The whole point of a visual language like VB is that it makes certain parts of programming (usually the user interface) much easier on the programmer. The idea is to build in features which programmers use over and over again. In the case of common dialogs I'm happy to say that Microsoft has really done us a good turn. I've written my own dialog windows (windows which provide information our request inputs from users) and I've used the built-in common dialog windows that VB provides. It's a no-brainer -- use the common dialog unless there's no other way!
In my beginner's section I state that a programmer's job is to get to the customer results as quickly and efficiently as possible. Common Dialogs are a great way to abide by this strategy.
VB provides a single .OCX file which contains the code for all 5 of the windows known as the common dialogs. Without further ado, here are the five:
Before we get into using each one, remember that the common dialog windows do not do anything automatically. All they do is provide a way of asking your user some questions and returning the answers to your application. You must write the code to use the answers!
For example, if your application displays the Open common dialog and your user selects a file name to open, absolutely nothing will happen. You have to write the code that performs the open functions. The Open common dialog box only provides an easy way for you to ask the user which file he wants to open.
You could write a completely custom version of the Open common dialog, customizing it to your specific needs. However, this can take considerable time and introduces code which you must maintain. It's far better to use the proven common dialog window than to invent something new every time!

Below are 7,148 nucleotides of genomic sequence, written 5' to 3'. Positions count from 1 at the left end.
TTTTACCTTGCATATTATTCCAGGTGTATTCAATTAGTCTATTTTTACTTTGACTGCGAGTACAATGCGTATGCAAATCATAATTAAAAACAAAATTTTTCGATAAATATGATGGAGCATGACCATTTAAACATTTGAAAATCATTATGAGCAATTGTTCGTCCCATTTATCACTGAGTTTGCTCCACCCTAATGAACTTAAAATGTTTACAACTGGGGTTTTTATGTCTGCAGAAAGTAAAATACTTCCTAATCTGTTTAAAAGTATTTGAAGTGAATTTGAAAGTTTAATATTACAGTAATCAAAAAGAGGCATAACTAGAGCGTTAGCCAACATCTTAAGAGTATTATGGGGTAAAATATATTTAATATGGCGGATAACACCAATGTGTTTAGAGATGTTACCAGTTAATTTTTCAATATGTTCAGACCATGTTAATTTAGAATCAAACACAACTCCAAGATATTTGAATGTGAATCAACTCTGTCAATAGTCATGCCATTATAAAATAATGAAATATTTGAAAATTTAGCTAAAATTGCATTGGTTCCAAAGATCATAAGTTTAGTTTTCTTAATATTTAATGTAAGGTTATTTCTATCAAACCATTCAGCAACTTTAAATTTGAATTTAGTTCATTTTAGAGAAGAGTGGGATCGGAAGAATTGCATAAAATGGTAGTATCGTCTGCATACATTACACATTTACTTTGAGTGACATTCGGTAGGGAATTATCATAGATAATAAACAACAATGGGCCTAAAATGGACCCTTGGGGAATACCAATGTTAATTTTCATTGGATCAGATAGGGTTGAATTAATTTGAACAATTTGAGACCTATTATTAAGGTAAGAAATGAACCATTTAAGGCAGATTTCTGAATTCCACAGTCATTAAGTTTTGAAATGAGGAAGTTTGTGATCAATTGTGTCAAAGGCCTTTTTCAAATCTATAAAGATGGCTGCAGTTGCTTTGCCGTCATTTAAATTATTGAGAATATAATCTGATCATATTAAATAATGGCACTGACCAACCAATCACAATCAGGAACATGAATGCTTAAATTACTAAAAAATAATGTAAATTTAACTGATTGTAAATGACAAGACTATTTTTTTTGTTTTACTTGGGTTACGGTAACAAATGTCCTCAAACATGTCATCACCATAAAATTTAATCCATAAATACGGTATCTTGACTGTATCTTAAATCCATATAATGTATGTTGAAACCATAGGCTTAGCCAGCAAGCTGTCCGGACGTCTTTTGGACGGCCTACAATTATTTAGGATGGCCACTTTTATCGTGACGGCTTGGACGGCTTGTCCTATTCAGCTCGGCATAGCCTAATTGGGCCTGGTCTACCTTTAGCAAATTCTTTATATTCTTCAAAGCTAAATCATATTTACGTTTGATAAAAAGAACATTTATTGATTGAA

Calling Up the Common Dialog Windows
To use the common dialogs you must first add the Common Dialog OCX to your toolbox. This is done by right-mouse clicking on the toolbox, selecting Components, and the checking the Microsoft Common Dialog Control 6.0. Select OK for the selection to take effect.
The code for displaying a common dialog box couldn't be simpler. Simply use code to invoke the appropriate Method of the common dialog object as follows:
The common dialog object also supports the .ShowSave, the .ShowColor, the .ShowFont and the .ShowPrinter methods which cause the display of the corresponding common dialog window.
A few other points are in order. If you look at my Control Summary Chart you'll see that the common dialog control has properties which you can set in code before you display the dialog windows. In this tutorial I don't discuss all of the possible settings. However both the VB HELP files and the VB 6.0 Programmer's Guide provide sample code.
Be sure to take note of the fact that by default, when a user selects "Cancel" in a common dialog window that a program error will occur. If you don't override this by setting the .CancelError property, you'll have to include error detection code in the procedure which invokes the display of the common dialog window.
Also take note that the common dialog control allows you to control the display of various aspects of the window by setting the .Flags property. You really should read through the HELP file's discussion of all of the options you can control using the .Flags property. There's a lot of power in that one property and you can add some powerful customization of your dialog windows if you use them fully.
|Open Common Dialog Window|
|Save As Common Dialog Window|
Colour Common Dialog Window
And last but not least, a common error seen when using the Font dialog window is due to not setting the .Flags property. That property must be set (check HELP for allowed settings) before the Fonts dialog window will display correctly. You'd think Microsoft would have given it a default value, but as it is you must set the property!